Zombies, Pirates and Voodoo
From the classic horror flick Night of the Living Dead to Brad Pitt’s World War Z and beyond, zombies have been on a hair-raising mission to hunt us down and eat our brains.
But the movie versions are just myths. The reality of zombies is far more terrifying.
Wait—don’t turn the page just because you read “zombies” and “reality” in the same sentence.
Anthropology professor Philip Scher‘s focus on the Caribbean region and its cultural identity includes topics that have long captured our collective imagination: pirates, zombies and voodoo. But for Scher, the truths behind these touchstones of Caribbean history are far more interesting than the fictions perpetuated in popular culture.
Pirates, for example, are characterized as vicious or bungling, wild-eyed and wild-haired, sailing the seven seas in humongous galleons flying the skull and crossbones.
While that depiction can be traced to a golden age of piracy in the Caribbean in the 1700s, it bears little resemblance to the actual pirates of that era. Although capable of brutality, Caribbean pirates were often nonviolent and could be quite disciplined—various rules were enforced to preserve order and cleanliness, given a pirate ship had no safe harbor to which it could turn when in distress.
Piracy offered the poor and disenfranchised upward mobility, Scher says—the pay was better than most jobs in the colonies and the democratic approach to ship governance meant that even the lowliest mariner had a say. There was even an insurance plan: You were compensated if, say, during battle you lost an eye or a hand.
Piracy was a form of rebellion against colonial rule by Spain and others. “The lower class was very aware of the way that the cards were stacked against them,” Scher said. “They were signing their own death warrant by becoming pirates, but the prospect of living free was more attractive to them than living other ways.”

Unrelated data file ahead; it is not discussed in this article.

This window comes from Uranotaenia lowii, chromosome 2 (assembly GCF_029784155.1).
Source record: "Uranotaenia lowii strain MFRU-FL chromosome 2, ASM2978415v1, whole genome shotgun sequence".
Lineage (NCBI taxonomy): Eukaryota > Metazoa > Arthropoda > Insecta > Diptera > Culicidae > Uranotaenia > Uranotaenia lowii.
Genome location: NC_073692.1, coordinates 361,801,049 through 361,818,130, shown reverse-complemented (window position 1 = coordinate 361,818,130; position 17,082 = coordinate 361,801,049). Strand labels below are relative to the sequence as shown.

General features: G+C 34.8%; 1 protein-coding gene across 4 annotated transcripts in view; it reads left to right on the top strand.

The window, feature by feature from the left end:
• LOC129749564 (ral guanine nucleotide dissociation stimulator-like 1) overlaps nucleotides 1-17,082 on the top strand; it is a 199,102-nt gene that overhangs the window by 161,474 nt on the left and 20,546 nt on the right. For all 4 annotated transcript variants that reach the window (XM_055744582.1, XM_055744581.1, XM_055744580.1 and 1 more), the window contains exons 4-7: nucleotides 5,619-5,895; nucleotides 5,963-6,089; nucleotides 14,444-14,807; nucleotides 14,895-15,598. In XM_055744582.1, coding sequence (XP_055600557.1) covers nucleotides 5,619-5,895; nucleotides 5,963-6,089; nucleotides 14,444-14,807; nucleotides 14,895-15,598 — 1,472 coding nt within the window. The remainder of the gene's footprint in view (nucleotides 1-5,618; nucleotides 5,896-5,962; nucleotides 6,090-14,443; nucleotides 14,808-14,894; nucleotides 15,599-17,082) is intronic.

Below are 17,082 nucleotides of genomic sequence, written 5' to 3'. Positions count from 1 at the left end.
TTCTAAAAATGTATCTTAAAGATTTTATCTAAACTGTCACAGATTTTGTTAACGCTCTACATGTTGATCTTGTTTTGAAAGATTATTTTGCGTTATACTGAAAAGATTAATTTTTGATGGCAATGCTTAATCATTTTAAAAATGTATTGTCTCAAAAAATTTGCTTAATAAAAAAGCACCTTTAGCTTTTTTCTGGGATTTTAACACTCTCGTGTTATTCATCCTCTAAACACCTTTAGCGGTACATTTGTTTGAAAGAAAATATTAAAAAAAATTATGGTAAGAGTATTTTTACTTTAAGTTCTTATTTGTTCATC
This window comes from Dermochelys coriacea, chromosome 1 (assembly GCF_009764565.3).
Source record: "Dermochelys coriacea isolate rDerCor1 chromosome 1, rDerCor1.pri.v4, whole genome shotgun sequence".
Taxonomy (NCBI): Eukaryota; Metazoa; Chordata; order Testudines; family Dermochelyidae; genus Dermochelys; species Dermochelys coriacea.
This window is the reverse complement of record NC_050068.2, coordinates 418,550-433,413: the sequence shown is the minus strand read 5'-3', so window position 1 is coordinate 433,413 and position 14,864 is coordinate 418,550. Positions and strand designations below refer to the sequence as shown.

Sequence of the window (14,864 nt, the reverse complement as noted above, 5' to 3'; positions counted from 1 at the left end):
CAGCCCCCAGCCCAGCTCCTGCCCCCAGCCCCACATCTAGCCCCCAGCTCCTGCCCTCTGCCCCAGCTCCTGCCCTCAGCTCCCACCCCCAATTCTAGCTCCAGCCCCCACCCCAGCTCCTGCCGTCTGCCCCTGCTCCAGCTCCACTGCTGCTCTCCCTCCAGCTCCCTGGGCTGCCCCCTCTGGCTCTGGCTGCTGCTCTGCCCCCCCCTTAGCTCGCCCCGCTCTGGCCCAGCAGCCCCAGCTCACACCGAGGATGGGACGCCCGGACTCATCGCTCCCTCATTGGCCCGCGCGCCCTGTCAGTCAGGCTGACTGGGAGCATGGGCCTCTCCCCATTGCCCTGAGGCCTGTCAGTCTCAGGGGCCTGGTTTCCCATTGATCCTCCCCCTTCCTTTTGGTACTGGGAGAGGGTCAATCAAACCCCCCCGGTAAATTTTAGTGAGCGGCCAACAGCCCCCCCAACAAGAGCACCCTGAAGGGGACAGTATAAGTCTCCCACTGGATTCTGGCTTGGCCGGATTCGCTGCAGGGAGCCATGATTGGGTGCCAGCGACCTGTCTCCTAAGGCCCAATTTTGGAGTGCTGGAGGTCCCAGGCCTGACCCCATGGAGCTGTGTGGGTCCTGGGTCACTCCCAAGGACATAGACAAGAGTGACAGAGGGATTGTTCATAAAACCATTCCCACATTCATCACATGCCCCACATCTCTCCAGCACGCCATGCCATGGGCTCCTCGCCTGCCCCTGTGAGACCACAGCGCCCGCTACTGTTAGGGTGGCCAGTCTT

Zombies, meanwhile, are typecast in pop culture as attackers. But in Haiti, no one is afraid of being attacked by a zombie—they’re afraid of becoming one.
Although Scher makes no claims about “proof” of zombies, he notes that scholars have looked closely at the claim that there may have been individuals who, at the hands of voodoo priests, were surreptitiously administered a toxic powder, usually through abraded skin. This purportedly rendered them immobile and uncommunicative—seemingly dead.
Most of the scientific evidence, however, does not seem to support the claim. What is more important to Scher is the idea of zombification. The power this concept holds in the imaginations of Haitians speaks to their very real history of enslavement under the French and their continuing feelings of powerlessness as a poor nation.
In a nation where the threat of being forced to serve another was all too real, talk of “zombies” or “ghosts” may have functioned as a way to ensure order, Scher says, i.e. “behave yourself, don’t alienate yourself from the community, or you might get taken away.”
Scher has also unearthed a fascinating history of voodoo, or “vodou” in the region.
Voodoo is typically characterized in North America as a nefarious and irrational belief in magical powers, used to harm. In truth, voodoo practitioners are “primarily concerned with doing good,” Scher said.
In Haitian vodou, physician and patient seek help from a world of spirits through prayers, offerings, devotional objects, ceremonies and ritual foods such as fowl.
Scher argues that our approach to health is not so different from that of the vodou priest or priestess. But, while stricken Americans looking for answers might end up in a doctor’s office, on a psychologist’s couch or in a philosophical debate, the vodou priest offers all three services under one roof.
“They know how to heal medicinally,” Scher said. “But they’re psychologists because they understand that you can’t be healed unless your mind is healthy. And as philosophers, they’re also imparting the right moral behavior.”